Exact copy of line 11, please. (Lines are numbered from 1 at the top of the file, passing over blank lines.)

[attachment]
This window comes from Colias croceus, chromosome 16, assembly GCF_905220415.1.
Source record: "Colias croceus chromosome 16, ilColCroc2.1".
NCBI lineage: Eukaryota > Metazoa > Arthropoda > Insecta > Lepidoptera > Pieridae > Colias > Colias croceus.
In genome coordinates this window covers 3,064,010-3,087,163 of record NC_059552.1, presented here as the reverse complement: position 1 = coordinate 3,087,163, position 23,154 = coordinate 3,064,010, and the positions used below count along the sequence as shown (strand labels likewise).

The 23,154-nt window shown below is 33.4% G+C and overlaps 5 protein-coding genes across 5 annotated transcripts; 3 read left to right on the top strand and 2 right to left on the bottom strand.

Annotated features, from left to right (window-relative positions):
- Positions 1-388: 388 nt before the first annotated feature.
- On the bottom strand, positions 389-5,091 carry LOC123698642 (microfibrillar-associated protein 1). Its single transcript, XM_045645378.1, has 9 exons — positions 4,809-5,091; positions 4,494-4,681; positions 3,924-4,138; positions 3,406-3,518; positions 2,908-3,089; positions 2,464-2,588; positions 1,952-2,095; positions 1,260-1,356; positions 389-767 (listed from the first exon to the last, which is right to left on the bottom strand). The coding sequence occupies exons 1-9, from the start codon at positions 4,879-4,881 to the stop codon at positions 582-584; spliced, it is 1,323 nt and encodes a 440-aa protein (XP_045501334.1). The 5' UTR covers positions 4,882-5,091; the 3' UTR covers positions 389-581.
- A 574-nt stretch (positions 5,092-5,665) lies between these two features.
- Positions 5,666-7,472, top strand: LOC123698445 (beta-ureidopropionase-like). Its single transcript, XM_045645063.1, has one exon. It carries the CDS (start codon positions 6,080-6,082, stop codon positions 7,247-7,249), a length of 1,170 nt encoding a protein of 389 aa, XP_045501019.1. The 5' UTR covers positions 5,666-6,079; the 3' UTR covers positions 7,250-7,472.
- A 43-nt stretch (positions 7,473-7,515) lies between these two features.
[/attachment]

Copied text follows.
- A 43-nt stretch (positions 7,473-7,515) lies between these two features.